Instead, Brooks found herself in an ambulance headed to the hospital where she laid in a bed wondering how and why this had happened.
"These were the two hottest days in recorded history in Eugene, Oregon," said Bill Bock, an attorney and head of Indy-based Kroger, Gardis and Regas law firm's sports and entertainment team, who is representing Brooks. "And it was known well in advance."
Before the trials of the heptathlon competition, athletes on USATF Athletes’ Advisory Council petitioned USATF to move the time to morning or evening to protect the safety of the athletes, but USATF denied the request, the lawsuit alleges.
"They made absolutely no accommodations for these ladies in the heptathlon," Bock said.
Brooks says in the lawsuit that not only did USATF force athletes to compete in dangerous heat, but "USATF had inadequate equipment in place to protect the athletes and provide for their care, even failing to have an ambulance at the venue available to promptly transport her to the hospital."
"Brooks' collapse, heat injuries, and resulting hospitalization left her unable to complete the competition," the lawsuit alleges, "and deprived her of the opportunity to represent the United States in the Olympic Games in Japan."
'USA Track & Field dropped the ball'
As the weather forecasts made news before the heptathlon event, USATF rescheduled some events for the safety of the athletes, including the women’s 10,000 meters, the men’s 5,000 meters and the race walks.
Brooks said she has heard from the naysayers, people who claim that events in the heptathlon aren't long and grinding, that they are short events, that temperatures shouldn't matter.
"But we're out there all day, all day in the heat," Brooks said. "It does take a toll on the body."
As the days wore on after Brooks' collapse and as she tried to move forward, she didn't think about standing up to what she now says was negligence from USATF.
"I was too distraught for a very long time," she said. "But then it was some people around me that said, 'You need to see about this. It just doesn't seem right.'"
Her mom was one of those people, Brooks said, who is still angry about the lack of medical care. There was no ambulance on the field that day, the lawsuit says. It had to be called for Brooks.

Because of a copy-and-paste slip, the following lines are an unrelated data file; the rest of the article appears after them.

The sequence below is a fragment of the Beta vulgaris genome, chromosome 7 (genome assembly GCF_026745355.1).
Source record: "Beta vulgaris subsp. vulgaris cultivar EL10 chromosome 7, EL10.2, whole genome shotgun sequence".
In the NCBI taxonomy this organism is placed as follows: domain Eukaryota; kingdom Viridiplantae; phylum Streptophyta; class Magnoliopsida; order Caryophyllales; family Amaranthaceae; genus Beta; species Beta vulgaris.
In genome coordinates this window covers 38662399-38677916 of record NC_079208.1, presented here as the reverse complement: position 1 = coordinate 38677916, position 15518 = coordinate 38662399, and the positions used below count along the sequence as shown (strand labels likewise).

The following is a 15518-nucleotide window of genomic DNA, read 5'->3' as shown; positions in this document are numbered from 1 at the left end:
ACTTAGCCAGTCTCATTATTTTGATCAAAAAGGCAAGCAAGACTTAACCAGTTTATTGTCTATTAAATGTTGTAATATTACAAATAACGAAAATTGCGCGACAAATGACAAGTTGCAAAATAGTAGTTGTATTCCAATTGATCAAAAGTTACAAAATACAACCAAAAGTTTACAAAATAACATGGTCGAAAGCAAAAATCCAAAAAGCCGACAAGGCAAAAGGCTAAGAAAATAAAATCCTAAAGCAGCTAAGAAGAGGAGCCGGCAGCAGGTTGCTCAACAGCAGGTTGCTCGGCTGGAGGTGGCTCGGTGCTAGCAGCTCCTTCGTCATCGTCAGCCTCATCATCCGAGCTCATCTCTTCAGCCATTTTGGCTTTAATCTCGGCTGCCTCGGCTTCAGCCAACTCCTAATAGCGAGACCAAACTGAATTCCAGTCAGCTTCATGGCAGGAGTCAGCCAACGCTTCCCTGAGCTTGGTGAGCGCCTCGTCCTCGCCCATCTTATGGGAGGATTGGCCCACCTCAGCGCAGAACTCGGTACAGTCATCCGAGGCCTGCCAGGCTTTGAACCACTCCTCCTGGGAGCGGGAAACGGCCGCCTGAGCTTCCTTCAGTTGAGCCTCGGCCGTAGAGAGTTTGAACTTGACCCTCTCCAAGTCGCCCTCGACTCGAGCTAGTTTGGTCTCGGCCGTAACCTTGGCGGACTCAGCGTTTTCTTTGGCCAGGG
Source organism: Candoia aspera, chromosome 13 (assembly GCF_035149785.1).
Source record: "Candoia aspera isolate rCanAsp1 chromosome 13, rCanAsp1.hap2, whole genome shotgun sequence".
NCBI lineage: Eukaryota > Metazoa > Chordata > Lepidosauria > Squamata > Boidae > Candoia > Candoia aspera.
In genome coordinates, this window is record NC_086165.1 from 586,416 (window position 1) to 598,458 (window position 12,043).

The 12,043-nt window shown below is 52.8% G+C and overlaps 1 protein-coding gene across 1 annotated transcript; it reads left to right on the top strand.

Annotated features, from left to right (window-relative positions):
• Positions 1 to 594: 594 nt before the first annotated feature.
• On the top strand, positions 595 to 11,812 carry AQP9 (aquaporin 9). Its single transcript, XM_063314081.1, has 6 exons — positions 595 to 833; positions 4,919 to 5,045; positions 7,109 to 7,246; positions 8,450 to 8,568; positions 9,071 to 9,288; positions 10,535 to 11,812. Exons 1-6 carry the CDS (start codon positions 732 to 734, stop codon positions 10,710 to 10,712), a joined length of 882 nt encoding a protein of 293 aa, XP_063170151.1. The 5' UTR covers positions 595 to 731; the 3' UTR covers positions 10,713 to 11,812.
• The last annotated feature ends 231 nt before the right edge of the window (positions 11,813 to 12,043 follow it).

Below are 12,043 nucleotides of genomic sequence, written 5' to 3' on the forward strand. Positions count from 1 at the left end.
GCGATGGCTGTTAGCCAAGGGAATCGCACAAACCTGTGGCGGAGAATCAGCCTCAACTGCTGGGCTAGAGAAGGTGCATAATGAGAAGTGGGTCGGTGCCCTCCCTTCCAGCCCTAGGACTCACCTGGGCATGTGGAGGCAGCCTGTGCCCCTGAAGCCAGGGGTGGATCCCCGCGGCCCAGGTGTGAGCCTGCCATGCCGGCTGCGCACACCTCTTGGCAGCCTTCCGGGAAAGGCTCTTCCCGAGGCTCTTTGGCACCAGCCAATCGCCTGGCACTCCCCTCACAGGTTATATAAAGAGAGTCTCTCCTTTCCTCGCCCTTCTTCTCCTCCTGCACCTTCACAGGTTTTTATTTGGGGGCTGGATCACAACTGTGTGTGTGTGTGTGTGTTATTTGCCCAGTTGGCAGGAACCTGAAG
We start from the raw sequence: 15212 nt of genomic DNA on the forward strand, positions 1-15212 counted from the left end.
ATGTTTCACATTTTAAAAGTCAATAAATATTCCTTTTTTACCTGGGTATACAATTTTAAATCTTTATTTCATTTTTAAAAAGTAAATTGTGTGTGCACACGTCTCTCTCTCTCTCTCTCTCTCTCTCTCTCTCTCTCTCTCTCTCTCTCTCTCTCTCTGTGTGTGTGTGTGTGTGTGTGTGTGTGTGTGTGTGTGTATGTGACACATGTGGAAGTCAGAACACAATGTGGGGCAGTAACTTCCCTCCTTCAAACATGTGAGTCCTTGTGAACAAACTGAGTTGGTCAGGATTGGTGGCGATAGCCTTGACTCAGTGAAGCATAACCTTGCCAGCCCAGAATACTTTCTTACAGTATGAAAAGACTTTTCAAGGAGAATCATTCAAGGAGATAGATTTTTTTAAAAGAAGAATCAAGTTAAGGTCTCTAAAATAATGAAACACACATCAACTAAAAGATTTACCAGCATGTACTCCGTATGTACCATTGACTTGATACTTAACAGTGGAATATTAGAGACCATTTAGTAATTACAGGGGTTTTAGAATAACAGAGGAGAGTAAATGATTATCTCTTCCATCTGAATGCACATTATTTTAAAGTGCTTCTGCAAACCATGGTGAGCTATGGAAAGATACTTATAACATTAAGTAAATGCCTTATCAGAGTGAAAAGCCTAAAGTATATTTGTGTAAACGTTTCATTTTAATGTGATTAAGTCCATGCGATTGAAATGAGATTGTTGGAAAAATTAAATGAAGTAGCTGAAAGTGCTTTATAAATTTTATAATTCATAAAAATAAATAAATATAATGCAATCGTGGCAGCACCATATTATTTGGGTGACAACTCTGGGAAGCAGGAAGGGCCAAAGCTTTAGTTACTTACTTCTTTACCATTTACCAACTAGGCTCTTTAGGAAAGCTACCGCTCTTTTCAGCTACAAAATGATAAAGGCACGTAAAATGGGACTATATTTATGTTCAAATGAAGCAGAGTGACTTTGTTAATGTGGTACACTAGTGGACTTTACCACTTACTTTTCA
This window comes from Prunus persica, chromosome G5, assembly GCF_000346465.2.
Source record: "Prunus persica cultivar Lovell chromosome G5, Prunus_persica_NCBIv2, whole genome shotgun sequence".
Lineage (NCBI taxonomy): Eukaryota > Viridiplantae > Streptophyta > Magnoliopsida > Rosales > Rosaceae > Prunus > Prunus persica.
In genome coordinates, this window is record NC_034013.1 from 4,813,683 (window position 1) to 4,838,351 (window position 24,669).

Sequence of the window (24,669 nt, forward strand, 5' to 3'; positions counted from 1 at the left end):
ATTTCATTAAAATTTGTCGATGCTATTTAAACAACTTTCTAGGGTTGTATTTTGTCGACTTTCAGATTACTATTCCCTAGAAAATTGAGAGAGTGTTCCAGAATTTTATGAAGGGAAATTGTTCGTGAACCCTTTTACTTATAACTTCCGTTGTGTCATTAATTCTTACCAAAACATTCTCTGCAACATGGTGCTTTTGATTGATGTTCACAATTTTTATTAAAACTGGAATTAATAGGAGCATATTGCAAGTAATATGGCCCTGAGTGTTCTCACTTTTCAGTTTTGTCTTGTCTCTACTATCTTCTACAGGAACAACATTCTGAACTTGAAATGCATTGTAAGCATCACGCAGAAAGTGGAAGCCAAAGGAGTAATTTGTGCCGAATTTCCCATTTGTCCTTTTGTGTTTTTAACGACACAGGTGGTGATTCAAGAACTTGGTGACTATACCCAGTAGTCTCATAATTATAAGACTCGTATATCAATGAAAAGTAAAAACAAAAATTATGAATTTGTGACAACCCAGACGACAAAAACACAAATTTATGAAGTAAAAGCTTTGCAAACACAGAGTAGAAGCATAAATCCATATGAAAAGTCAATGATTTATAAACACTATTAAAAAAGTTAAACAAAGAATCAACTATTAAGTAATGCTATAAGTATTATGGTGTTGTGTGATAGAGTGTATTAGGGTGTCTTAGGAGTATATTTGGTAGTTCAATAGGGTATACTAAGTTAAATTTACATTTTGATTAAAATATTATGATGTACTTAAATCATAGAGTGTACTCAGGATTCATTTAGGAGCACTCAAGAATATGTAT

"A lot of people think it's about me not making the team," said Brooks. And that is part of it. "But mostly it's about the lack of medical care. It's wild to me we have all these elite athletes and there is not an ambulance there."
The crux of the lawsuit, Bock said, is that "USA Track & Field has a responsibility to its athletes, to care for their safety, their well-being. There is only one national governing body for track and field in the United States and you get to be that national body if you care for the safety and well-being of the athletes.
"This is an instance where USA Track & Field dropped the ball."
Bock said an attempt to get records form USATF on Brooks' behalf have been denied. Beyond that, there are clauses that say she cannot sue USATF. The lawsuit seeks to allow Brooks to move forward with her legal claim.
Brooks said she has suffered physical effects in the form of severe headaches following the 2021 trials. But she is forging on and plans to compete again for the 2024 Olympics.
Still, she often thinks back on that scorching day and wonders what could have been.
"It's one of those things where you were performing at the best you ever have and you're healthy, you're at a good age," she said. "You don't know where you'll be in two or three years, if you'll be healthy and still running. Hopefully I will be. It just sucks how that Olympic trial happened."
This article originally appeared on Indianapolis Star: Taliyah Brooks forced to compete in 111 degrees, collapses, sues USATF